Having lost my Father at an early age, Father’s Day has always been one of those holidays that was just there. I was only 3 1/2 years old when my Father passed, so I never had the opportunity to get to know him.
Did I feel like I was ripped off? Most certainly.
BUT my Mother Helen was such a wonderful woman and did an amazing job at being both parents that over time those feelings began to fade. I comprehended the load she had to bare. Not only did she loose the love of her life, she had six children, four of whom were still at home, ranging in age from 21 months to 12 years old. It took great fortitude to keep on keeping on after such a loss, but she did.
In all honesty I am extremely grateful I was blessed to have such a phenomenal woman as my Mother. Parenting is a tough job when you have both parents, but doing it solo is a feat not for the weak at heart.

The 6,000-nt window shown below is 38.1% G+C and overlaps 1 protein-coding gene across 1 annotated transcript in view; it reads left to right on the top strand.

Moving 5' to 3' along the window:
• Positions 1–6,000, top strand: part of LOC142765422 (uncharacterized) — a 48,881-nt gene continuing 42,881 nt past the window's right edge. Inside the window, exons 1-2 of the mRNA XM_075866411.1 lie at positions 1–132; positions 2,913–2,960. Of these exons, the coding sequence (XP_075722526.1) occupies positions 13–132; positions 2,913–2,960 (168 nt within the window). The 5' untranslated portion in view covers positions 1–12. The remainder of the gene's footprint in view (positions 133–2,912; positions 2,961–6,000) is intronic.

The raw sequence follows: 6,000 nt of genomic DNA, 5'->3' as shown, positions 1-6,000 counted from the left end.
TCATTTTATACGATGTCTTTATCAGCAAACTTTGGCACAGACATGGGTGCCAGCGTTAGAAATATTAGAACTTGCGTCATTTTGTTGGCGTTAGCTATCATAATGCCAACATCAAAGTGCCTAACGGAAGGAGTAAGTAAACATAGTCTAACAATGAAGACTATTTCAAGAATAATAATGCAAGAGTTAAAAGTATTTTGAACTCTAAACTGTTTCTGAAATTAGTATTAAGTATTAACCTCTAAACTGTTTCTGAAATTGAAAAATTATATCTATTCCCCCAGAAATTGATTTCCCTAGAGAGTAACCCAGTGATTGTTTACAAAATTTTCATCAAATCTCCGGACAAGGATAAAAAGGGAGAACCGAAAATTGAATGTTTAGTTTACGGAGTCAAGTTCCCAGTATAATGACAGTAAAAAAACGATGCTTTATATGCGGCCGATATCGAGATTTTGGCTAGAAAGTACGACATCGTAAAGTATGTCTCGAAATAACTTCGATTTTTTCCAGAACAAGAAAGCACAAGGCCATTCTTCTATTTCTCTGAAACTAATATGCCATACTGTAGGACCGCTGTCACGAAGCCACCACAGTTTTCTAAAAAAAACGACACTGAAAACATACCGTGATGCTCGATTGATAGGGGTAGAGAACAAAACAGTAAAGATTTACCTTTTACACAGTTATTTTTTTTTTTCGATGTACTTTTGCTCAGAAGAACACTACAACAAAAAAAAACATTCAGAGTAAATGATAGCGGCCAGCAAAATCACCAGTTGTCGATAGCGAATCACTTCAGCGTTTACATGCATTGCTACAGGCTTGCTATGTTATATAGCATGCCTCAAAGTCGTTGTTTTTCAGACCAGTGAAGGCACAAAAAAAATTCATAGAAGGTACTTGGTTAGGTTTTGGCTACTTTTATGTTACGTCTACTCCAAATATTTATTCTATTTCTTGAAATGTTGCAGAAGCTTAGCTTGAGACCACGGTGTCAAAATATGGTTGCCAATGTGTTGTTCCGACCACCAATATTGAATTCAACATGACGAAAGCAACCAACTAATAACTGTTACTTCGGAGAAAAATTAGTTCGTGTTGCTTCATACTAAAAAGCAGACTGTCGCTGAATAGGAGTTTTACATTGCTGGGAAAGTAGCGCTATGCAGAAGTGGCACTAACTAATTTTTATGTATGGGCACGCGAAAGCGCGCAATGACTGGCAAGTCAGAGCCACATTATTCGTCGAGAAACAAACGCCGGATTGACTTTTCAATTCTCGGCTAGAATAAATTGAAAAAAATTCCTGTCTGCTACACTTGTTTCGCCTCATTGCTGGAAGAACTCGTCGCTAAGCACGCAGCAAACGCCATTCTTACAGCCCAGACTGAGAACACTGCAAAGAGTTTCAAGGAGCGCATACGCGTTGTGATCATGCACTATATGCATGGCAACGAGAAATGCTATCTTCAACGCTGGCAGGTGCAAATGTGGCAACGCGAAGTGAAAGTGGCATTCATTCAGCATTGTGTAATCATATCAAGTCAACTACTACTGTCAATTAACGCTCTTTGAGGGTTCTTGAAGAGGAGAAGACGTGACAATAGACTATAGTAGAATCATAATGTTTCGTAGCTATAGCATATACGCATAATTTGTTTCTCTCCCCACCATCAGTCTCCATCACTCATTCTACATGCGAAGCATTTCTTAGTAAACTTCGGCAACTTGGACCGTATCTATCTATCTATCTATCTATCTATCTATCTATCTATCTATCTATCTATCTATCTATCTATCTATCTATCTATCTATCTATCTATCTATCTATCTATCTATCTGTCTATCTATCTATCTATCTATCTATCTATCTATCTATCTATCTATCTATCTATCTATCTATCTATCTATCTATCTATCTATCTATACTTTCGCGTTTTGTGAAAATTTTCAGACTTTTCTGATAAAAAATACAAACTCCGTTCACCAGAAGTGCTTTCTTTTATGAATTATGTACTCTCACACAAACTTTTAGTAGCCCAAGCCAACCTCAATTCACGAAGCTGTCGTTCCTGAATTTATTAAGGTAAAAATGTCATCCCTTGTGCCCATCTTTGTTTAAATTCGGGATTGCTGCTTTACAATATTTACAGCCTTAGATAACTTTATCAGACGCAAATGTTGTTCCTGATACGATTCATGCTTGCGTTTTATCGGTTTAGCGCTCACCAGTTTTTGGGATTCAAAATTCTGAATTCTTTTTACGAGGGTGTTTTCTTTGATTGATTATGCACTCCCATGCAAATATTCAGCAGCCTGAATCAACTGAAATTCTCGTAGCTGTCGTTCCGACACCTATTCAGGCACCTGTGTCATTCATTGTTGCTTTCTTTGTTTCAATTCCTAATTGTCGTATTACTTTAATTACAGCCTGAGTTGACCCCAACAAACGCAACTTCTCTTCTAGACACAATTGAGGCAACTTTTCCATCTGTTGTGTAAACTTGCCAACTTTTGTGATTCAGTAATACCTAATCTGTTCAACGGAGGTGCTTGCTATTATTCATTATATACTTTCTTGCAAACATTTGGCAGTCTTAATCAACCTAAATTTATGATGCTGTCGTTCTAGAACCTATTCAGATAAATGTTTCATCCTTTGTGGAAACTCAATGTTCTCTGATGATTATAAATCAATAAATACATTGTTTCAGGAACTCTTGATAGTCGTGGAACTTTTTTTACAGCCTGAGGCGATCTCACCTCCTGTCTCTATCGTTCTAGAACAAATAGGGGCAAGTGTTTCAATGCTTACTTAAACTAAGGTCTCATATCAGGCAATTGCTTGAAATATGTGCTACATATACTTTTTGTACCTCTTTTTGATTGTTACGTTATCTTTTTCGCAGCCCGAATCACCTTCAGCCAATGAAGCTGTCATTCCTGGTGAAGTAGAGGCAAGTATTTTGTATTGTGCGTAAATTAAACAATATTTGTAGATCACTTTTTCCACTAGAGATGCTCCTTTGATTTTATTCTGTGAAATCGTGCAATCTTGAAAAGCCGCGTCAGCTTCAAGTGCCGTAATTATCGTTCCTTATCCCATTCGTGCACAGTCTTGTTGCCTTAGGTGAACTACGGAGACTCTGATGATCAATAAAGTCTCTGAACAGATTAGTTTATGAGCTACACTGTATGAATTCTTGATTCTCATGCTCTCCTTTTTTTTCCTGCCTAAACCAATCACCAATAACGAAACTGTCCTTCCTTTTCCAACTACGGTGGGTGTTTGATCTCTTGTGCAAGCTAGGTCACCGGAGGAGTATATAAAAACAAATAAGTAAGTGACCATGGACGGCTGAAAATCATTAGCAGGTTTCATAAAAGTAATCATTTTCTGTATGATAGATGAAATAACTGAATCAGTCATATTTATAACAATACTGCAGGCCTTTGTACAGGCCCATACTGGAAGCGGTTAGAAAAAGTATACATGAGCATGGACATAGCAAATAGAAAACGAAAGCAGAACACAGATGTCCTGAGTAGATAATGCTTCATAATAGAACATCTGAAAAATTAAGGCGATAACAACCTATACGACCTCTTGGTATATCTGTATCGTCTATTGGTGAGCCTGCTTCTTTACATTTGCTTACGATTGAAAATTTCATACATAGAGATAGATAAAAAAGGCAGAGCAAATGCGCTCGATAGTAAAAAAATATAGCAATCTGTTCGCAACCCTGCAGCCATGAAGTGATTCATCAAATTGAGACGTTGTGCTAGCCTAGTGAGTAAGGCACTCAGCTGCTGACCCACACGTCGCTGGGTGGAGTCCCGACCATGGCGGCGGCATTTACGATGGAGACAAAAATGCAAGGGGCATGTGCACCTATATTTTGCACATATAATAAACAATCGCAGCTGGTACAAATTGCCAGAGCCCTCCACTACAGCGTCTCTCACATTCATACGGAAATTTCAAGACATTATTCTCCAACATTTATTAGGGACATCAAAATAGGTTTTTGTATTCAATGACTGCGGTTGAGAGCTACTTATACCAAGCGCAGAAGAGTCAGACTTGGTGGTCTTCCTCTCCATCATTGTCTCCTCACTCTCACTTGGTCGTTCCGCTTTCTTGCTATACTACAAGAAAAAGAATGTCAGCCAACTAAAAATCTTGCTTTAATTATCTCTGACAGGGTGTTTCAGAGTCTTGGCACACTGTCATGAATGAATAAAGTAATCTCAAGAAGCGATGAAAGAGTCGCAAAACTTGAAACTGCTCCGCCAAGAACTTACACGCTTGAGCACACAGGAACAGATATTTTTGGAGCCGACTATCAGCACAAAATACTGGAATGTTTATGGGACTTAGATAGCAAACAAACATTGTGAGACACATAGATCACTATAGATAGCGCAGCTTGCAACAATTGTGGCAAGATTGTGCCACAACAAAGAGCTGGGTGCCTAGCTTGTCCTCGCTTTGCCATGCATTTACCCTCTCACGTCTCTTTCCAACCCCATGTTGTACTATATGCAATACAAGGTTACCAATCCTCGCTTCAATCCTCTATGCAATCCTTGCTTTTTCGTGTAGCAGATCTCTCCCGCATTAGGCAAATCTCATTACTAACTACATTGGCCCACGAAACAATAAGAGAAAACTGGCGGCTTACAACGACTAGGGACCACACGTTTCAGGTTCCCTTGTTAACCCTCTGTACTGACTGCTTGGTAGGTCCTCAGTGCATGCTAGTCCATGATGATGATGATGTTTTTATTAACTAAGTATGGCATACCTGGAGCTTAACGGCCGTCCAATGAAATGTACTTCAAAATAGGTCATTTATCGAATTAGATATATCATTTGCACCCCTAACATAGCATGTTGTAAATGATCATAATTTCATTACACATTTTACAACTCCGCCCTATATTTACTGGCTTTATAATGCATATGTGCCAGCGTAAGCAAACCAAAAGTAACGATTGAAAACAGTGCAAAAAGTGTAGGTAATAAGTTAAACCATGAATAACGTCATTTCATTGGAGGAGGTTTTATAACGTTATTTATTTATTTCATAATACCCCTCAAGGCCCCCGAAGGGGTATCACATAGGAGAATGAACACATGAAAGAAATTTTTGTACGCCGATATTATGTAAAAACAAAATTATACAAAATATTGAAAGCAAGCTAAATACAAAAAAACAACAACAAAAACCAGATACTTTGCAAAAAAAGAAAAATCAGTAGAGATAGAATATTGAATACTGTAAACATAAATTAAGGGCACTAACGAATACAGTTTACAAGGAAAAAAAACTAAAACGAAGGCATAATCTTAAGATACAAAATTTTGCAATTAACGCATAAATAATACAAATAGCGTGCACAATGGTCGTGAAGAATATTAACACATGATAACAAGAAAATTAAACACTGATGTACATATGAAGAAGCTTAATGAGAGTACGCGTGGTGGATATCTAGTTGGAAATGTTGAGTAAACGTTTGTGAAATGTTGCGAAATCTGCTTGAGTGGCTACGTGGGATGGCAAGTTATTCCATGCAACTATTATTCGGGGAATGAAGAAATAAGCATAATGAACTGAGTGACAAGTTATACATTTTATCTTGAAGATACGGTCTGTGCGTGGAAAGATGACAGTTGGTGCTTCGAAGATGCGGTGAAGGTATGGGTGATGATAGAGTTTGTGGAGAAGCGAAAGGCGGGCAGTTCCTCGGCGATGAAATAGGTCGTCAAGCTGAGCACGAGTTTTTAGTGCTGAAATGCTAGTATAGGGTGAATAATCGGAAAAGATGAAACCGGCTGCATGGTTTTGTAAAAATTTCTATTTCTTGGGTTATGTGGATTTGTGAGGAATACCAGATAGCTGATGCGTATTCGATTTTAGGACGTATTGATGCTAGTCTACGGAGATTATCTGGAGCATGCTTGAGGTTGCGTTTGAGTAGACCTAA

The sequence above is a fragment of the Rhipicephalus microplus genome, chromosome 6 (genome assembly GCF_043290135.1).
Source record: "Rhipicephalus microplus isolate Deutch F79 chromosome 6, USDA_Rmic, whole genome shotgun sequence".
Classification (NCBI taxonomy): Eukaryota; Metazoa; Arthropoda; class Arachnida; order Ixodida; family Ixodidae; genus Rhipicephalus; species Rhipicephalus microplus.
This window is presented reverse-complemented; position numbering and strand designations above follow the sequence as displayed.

Did I ever wonder about my Father and what life would have been like had he lived? Sure, who wouldn’t.
Especially when my older siblings would tell stories about him. Over time these stories became cemented in my memories, and even though I never knew my Father, I had their memories to cling to. It gave me a little solace and made me feel like I sort of knew the man who was my Father.
While writing the post about my Mother last September, new stories surfaced about my Father. Ones that reflected more about who he was as a man, not just as a Father, and I realized how very little I really knew about him.
At that point I knew one day I would need to dig deeper into those stories with the hope that I could put together a more concise picture of my Father, or should I say “Daddy,” which is how we have always referred to him. As June approached I thought what better time than the month of June, which is when we honor all Father’s.